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California redwoods to be reclaimed by Indigenous groups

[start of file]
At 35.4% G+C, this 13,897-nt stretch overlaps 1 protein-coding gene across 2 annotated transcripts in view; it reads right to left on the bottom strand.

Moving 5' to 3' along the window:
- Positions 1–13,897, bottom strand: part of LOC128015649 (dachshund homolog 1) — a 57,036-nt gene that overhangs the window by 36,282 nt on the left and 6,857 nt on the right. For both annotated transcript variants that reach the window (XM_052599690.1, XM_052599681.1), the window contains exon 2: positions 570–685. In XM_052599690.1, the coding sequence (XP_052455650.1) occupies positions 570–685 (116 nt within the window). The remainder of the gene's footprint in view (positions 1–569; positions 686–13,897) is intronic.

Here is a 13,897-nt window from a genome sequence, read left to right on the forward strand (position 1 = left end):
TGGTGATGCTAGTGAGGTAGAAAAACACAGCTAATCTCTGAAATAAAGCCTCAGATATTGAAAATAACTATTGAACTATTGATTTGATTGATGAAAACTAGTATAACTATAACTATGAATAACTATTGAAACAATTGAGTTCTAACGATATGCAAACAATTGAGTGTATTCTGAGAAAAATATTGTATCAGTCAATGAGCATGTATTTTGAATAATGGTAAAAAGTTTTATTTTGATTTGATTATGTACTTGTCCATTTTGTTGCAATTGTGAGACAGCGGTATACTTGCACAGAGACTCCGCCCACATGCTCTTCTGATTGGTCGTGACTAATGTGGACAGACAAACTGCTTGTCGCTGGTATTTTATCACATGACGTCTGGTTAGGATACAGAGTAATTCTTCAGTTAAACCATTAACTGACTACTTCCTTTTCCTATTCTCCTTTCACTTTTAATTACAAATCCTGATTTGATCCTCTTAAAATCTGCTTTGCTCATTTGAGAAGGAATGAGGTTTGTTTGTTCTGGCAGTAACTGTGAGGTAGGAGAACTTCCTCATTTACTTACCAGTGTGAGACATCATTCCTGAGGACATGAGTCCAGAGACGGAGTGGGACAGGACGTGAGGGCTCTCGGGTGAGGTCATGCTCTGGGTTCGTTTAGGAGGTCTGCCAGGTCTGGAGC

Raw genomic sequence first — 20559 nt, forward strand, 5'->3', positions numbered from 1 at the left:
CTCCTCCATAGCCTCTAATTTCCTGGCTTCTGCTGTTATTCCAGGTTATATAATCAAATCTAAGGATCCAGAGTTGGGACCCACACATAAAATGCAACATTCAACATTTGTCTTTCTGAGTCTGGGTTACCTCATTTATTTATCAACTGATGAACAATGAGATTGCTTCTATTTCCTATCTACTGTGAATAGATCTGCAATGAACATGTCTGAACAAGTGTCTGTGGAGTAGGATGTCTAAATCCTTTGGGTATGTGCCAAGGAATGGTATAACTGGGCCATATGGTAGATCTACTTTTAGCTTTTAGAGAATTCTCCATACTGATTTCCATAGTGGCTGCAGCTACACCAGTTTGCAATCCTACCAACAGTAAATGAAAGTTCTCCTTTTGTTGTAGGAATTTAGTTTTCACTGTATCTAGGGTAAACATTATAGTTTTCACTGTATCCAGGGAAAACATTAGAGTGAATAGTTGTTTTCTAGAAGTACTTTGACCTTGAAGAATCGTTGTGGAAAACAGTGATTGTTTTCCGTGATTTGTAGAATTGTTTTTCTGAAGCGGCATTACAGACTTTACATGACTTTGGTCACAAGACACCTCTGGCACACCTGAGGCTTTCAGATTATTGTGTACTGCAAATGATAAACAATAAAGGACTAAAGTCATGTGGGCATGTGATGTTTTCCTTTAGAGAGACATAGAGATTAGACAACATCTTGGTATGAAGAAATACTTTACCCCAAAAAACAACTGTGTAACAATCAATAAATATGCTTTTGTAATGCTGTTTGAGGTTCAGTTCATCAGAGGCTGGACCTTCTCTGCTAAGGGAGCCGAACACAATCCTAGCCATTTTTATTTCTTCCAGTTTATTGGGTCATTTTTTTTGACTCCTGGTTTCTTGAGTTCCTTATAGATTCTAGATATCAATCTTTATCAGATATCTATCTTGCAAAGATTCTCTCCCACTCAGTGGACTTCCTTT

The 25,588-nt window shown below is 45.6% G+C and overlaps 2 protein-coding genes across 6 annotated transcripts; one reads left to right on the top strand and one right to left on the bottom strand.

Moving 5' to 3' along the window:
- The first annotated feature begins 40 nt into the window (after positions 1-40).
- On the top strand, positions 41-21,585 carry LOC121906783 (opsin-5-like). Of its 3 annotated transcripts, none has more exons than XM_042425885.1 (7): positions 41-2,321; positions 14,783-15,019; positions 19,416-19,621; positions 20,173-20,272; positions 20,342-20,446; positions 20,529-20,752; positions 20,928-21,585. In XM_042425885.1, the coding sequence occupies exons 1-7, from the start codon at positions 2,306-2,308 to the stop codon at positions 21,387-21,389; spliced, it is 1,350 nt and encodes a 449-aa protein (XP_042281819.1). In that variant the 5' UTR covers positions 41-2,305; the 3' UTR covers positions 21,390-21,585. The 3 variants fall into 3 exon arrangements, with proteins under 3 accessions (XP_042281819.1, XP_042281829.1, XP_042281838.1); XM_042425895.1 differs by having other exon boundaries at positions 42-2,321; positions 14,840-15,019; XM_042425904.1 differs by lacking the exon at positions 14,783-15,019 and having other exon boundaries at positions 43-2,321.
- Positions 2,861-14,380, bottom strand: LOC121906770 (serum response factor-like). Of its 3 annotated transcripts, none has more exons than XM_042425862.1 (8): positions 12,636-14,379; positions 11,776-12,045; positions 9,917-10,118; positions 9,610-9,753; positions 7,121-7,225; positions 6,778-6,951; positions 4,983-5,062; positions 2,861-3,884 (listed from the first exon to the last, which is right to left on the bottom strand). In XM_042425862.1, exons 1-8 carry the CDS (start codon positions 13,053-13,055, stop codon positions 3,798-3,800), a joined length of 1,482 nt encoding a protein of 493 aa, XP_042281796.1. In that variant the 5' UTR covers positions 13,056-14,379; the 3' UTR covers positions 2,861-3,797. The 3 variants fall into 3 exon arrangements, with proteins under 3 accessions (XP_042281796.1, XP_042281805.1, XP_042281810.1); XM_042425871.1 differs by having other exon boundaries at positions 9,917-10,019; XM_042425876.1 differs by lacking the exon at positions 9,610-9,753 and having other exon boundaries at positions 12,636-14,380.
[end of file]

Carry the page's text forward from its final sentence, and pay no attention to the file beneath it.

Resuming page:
Here are 5 Indigenous eco-charities to support

November 29, 2021 by